International scientific exchange has yielded awe-inspiring achievements, from the discovery of the Higgs boson to the eradication of smallpox. And cooperation is growing faster than ever. But by taking basic steps to understand their partners, investors can mitigate some of the unintended risks of that cooperation. If they fail to do so, they will end up owning some of the responsibility for human rights abuses in Xinjiang and elsewhere.
HackerNewsBot debug: Calculated post rank: 106 - Loop: 144 - Rank min: 100 - Author rank: 35
Noncompetes scare workers into inaction – not looking for a higher wage as well as turning down better job opportunities at competitors and not asking their boss for a counter offer when they are…
Article word count: 707
HN Discussion: https://news.ycombinator.com/item?id=19000254
Posted by howard941 (karma: 2159)
Post stats: Points: 120 - Comments: 60 - 2019-01-25T17:37:37Z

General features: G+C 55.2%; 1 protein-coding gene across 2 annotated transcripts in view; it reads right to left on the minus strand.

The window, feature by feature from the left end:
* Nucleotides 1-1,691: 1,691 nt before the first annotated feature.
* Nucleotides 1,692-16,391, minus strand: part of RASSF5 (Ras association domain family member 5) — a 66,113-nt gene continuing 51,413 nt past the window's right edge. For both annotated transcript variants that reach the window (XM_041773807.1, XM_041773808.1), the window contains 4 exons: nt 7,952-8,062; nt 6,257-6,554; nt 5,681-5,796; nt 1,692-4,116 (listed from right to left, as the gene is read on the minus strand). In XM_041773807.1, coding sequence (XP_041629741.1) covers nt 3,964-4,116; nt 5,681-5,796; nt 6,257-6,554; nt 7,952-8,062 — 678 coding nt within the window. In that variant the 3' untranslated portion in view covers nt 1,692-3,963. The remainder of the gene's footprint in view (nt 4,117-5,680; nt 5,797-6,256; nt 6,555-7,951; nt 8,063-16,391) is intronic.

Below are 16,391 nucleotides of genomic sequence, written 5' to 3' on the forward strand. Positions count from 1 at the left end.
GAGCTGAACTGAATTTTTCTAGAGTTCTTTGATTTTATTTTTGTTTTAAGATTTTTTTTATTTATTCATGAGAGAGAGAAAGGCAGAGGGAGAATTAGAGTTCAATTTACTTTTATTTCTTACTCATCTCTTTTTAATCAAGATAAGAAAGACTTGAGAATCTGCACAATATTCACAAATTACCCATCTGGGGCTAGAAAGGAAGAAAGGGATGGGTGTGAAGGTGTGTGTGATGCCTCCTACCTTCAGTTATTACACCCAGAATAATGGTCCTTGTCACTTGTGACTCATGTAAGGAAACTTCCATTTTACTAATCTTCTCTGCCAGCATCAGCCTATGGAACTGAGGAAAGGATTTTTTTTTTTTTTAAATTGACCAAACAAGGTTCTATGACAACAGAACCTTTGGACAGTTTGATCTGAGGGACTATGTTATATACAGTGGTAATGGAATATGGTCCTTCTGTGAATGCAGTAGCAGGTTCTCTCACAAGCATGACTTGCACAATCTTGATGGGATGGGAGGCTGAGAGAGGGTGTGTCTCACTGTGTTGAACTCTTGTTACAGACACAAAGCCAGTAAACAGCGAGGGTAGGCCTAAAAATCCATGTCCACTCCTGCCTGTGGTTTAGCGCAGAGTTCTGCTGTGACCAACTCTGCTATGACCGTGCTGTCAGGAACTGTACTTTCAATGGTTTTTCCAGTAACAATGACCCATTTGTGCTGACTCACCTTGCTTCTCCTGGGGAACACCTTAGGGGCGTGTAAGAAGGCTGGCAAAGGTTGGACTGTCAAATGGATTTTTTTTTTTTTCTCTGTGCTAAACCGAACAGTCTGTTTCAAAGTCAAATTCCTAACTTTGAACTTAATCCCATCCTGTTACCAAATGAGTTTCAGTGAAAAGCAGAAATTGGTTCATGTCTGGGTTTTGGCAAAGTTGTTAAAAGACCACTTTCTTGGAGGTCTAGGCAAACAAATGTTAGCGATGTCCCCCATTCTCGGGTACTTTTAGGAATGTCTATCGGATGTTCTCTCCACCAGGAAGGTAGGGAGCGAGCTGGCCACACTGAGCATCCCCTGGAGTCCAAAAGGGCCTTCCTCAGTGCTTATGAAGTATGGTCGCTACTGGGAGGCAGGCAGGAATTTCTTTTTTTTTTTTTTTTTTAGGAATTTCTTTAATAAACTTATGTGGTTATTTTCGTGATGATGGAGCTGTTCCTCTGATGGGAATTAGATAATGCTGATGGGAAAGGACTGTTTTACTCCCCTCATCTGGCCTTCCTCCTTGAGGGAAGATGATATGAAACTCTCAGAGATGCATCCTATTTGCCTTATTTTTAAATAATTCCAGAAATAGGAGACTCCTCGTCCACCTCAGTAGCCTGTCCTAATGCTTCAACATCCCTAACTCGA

\#HackerNews #big #firms #how #keep #low #wages
What makes wage movement slow? Power.Getty
Pay for the American worker is finally increasing, but slowly. Economists are zeroing in on why pay growth is so sluggish. In December 2018, average weekly pay grew to $948.06, up from around $750 in the first three months of 2009. But adjusted for inflation, the rate of increase is small – average weekly pay grew less than 1% per year for the decade.
Wage growth is not only small but highly uneven. The big news from the Financial Times today is that the pay of the average bank employee rose 3% last year;,but the chief executives of the top six American banks rose much faster. For example, Morgan Stanley’s head got a 7% raise while his employees’ average pay fell by 2%. Why don’t the bank employees bargain for higher wages? What are American workers afraid of? What keeps wages low?